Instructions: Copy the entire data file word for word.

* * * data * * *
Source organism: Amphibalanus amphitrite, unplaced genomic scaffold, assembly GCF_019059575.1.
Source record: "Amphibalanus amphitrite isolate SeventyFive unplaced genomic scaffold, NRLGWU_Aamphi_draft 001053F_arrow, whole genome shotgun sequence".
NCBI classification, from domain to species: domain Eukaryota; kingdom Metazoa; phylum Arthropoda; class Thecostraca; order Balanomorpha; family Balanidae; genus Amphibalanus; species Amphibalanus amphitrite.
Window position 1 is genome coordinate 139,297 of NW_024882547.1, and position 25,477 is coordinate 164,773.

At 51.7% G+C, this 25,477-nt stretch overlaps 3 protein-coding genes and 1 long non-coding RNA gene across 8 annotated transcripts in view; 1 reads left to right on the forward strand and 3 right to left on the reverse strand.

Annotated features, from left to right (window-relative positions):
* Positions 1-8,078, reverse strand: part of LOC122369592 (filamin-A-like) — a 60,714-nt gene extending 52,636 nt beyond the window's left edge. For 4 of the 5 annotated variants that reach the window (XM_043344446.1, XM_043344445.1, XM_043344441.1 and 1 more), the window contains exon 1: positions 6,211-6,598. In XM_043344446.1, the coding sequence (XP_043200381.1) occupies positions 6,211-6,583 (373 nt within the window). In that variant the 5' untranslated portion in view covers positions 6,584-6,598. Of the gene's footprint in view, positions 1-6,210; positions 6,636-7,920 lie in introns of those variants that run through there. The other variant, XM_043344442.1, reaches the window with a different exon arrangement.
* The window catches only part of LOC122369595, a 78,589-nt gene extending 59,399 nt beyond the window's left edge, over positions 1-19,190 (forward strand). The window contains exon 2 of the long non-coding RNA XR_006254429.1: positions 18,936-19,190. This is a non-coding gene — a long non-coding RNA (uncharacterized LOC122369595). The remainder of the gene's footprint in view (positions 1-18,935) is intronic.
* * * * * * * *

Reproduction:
Source organism: Amphibalanus amphitrite, unplaced genomic scaffold, assembly GCF_019059575.1.
Source record: "Amphibalanus amphitrite isolate SeventyFive unplaced genomic scaffold, NRLGWU_Aamphi_draft 001053F_arrow, whole genome shotgun sequence".
NCBI classification, from domain to species: domain Eukaryota; kingdom Metazoa; phylum Arthropoda; class Thecostraca; order Balanomorpha; family Balanidae; genus Amphibalanus; species Amphibalanus amphitrite.
Window position 1 is genome coordinate 139,297 of NW_024882547.1, and position 25,477 is coordinate 164,773.

At 51.7% G+C, this 25,477-nt stretch overlaps 3 protein-coding genes and 1 long non-coding RNA gene across 8 annotated transcripts in view; 1 reads left to right on the forward strand and 3 right to left on the reverse strand.

Annotated features, from left to right (window-relative positions):
* Positions 1-8,078, reverse strand: part of LOC122369592 (filamin-A-like) — a 60,714-nt gene extending 52,636 nt beyond the window's left edge. For 4 of the 5 annotated variants that reach the window (XM_043344446.1, XM_043344445.1, XM_043344441.1 and 1 more), the window contains exon 1: positions 6,211-6,598. In XM_043344446.1, the coding sequence (XP_043200381.1) occupies positions 6,211-6,583 (373 nt within the window). In that variant the 5' untranslated portion in view covers positions 6,584-6,598. Of the gene's footprint in view, positions 1-6,210; positions 6,636-7,920 lie in introns of those variants that run through there. The other variant, XM_043344442.1, reaches the window with a different exon arrangement.
* The window catches only part of LOC122369595, a 78,589-nt gene extending 59,399 nt beyond the window's left edge, over positions 1-19,190 (forward strand). The window contains exon 2 of the long non-coding RNA XR_006254429.1: positions 18,936-19,190. This is a non-coding gene — a long non-coding RNA (uncharacterized LOC122369595). The remainder of the gene's footprint in view (positions 1-18,935) is intronic.